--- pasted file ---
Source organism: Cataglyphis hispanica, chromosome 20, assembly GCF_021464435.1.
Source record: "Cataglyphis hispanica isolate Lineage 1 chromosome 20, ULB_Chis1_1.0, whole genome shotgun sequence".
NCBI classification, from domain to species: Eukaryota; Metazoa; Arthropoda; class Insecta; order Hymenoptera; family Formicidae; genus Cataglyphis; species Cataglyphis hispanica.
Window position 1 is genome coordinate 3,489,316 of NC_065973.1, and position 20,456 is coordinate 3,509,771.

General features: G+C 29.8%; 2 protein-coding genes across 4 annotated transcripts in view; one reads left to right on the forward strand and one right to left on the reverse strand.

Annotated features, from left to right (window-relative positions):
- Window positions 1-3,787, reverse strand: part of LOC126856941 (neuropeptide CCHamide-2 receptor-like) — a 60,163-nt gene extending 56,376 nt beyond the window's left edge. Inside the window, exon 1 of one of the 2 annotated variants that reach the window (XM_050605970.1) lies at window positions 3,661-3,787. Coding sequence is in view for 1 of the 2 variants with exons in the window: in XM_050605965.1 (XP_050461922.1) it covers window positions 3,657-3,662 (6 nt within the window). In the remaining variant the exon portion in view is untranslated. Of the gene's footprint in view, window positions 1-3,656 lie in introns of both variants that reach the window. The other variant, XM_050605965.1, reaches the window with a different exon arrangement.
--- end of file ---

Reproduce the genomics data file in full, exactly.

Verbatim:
Source organism: Cataglyphis hispanica, chromosome 20, assembly GCF_021464435.1.
Source record: "Cataglyphis hispanica isolate Lineage 1 chromosome 20, ULB_Chis1_1.0, whole genome shotgun sequence".
NCBI classification, from domain to species: Eukaryota; Metazoa; Arthropoda; class Insecta; order Hymenoptera; family Formicidae; genus Cataglyphis; species Cataglyphis hispanica.
Window position 1 is genome coordinate 3,489,316 of NC_065973.1, and position 20,456 is coordinate 3,509,771.

General features: G+C 29.8%; 2 protein-coding genes across 4 annotated transcripts in view; one reads left to right on the forward strand and one right to left on the reverse strand.

Annotated features, from left to right (window-relative positions):
- Window positions 1-3,787, reverse strand: part of LOC126856941 (neuropeptide CCHamide-2 receptor-like) — a 60,163-nt gene extending 56,376 nt beyond the window's left edge. Inside the window, exon 1 of one of the 2 annotated variants that reach the window (XM_050605970.1) lies at window positions 3,661-3,787. Coding sequence is in view for 1 of the 2 variants with exons in the window: in XM_050605965.1 (XP_050461922.1) it covers window positions 3,657-3,662 (6 nt within the window). In the remaining variant the exon portion in view is untranslated. Of the gene's footprint in view, window positions 1-3,656 lie in introns of both variants that reach the window. The other variant, XM_050605965.1, reaches the window with a different exon arrangement.